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Avoid Over-Lubricating Your Bearings

Monday, September 10, 2018

Avoid Over-Lubricating Your Bearings

We’ve covered the importance of lubrication in many previous posts and stressed how proper lubrication could extend the life of your bearings, prevent damaging your stainless steel fasteners, as well as how lubricant is an essential component when installing seals. What we often fail to consider is what happens when bearings are over-lubricated. Many people may believe that it’s impossible to use too much lubricant but, as with most things in life, moderation is the key to optimum functionality.

Using too much grease to lubricate your bearings can lead to severe complications within your machinery. During operation, the build-up of grease in the bearing cavity can start to churn. If grease is churned enough, it can suffer rapid oxidation (chemical degradation) as it begins to lose its base oil, becoming increasingly thicker and less lubricating. This thickened grease can also be pushed out of the cavity all together and distributed all over the windings from the rotor assembly.

With little to no lubrication, operating temperatures will increase, leading to collapsed seals, bearing failure and energy loss. The excess heat can eventually ‘cook’ the remaining grease, causing it to thicken into a hard, crusty solid that is difficult to remove, blocking any new grease from reaching the core of the bearings and speeding up wear of the rolling elements. In short, the true danger of over-lubricating your bearing is total machine failure and costly equipment downtime.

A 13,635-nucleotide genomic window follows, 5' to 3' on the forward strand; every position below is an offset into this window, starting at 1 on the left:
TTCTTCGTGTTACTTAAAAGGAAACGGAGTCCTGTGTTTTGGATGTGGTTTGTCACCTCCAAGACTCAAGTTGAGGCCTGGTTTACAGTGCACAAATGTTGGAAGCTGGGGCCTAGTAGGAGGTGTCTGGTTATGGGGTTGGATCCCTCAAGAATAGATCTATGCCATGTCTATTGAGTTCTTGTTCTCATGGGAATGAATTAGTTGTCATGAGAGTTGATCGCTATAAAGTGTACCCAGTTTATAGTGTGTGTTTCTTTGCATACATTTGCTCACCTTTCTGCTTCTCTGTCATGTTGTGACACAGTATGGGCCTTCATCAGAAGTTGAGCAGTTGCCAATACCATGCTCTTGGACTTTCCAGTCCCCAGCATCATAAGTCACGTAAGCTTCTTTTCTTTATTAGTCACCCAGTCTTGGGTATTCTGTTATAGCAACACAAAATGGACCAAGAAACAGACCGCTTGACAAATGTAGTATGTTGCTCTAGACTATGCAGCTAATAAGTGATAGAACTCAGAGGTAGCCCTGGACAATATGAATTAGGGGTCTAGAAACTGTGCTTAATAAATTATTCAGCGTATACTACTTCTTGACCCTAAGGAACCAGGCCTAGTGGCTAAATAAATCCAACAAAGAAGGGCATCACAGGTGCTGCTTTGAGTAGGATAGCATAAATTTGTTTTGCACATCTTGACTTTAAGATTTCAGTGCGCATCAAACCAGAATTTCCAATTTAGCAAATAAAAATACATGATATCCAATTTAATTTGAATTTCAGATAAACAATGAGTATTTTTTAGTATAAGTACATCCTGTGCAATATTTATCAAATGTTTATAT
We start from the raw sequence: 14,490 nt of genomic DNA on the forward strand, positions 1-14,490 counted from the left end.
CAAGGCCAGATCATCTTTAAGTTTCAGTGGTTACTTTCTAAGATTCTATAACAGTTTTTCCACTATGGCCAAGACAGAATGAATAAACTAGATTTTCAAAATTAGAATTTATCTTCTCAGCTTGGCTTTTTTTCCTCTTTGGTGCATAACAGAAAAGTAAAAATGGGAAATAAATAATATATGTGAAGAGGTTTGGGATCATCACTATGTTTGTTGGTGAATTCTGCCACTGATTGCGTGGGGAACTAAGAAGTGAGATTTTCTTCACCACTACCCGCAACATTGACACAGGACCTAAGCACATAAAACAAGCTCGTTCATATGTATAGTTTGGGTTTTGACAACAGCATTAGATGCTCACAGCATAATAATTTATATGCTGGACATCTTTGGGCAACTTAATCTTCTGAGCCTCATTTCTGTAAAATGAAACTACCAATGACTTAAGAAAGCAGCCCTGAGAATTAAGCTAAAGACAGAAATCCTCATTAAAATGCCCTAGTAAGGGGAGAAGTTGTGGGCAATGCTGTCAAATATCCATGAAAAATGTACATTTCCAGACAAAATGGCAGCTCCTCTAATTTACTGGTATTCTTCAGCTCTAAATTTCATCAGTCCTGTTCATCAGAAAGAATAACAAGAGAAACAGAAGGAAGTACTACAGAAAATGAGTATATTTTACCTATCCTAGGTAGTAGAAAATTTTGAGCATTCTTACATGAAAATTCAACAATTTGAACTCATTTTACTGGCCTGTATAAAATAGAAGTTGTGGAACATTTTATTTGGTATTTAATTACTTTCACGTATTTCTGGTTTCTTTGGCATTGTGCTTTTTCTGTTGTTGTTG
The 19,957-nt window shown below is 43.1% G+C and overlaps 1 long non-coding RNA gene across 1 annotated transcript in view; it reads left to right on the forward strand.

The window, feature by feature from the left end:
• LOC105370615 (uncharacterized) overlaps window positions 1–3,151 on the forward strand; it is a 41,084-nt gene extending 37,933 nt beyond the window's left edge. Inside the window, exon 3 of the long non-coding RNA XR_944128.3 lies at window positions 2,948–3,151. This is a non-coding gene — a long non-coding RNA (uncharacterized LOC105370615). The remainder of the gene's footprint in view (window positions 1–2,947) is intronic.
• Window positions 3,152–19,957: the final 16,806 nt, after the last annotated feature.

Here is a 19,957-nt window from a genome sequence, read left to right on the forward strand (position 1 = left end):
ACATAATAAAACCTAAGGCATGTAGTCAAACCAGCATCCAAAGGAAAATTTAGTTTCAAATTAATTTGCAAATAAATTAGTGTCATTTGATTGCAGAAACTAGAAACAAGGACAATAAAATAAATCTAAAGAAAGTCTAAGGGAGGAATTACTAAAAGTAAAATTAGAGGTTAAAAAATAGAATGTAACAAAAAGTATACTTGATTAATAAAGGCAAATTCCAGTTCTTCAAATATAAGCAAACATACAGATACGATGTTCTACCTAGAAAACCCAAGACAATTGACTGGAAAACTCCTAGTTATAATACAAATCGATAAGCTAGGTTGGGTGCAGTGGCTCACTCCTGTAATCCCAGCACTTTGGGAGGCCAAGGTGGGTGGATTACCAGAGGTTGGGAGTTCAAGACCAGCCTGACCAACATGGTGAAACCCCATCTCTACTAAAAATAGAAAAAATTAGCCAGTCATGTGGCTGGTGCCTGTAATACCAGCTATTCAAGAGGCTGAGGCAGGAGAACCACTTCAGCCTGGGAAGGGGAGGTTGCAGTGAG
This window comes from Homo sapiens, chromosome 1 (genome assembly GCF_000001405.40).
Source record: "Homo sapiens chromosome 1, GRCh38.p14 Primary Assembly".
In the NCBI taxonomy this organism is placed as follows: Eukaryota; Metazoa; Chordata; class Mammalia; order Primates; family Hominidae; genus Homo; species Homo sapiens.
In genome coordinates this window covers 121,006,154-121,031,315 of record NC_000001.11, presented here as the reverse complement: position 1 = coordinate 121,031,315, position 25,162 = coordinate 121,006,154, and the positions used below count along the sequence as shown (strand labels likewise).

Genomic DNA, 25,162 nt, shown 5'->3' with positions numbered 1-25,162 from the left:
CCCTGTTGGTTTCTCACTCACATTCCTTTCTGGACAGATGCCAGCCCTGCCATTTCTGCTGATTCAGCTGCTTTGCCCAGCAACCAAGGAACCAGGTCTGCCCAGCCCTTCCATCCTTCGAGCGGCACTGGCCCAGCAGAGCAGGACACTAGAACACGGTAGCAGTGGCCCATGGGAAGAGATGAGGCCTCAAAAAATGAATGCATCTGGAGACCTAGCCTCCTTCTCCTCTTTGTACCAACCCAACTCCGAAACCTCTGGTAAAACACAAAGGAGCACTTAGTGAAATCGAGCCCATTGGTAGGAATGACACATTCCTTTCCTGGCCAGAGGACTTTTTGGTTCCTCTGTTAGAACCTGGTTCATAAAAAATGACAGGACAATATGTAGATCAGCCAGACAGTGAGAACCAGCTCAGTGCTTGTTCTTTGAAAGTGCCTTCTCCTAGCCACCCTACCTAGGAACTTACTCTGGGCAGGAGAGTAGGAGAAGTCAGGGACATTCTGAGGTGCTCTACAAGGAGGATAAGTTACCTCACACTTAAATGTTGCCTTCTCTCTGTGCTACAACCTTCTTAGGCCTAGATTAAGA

Another negative result of over-lubricating is the increase in pressure. Lip seals tend to fail around 500psi, so any additional pressure from the grease-gun (which can produce up to 15 000psi) will cause the lip seals to rupture, allowing contaminants to enter the bearing housing. An increase in pressure can also cause the hard, crusty grease to break apart, sending it directly into the bearing track, leading to accelerated wear and ultimately, overall failure.

Fortunately, over-lubricating is fairly easy to avoid. If you have an established maintenance plan in place and utilise the calculations to determine the correct amount of grease to use and how often to apply it, you shouldn’t have a problem. The formula for calculating the volume of grease applicable to the size of the bearing is as follows:

G (grease amount in ounces) = 0.114 x D (bore diameter in inches) x B (bearing width in inches)

  • Stop greasing when you feel unusual back pressure.
  • Regularly clean out the exhaust ports to ensure that there are no blockages.
  • Clean the areas around the fill and relief fittings.
  • Consider installing grease-guns with pressure gauges.
  • Pump grease with slow, short bursts into the bearings.
  • Avoid using a quick-lever action as this can cause seal damage.
  • Run the motor during and after greasing to expel excess grease.

If you’re still not confident that you’ve followed the formula correctly or if you need assistance with establishing a successful maintenance plan, always contact a professional for assistance. At Bearing Centre, we offer a range of on-site services and training courses to ensure you’re getting the maximum efficiency from your machinery, as well as your business.

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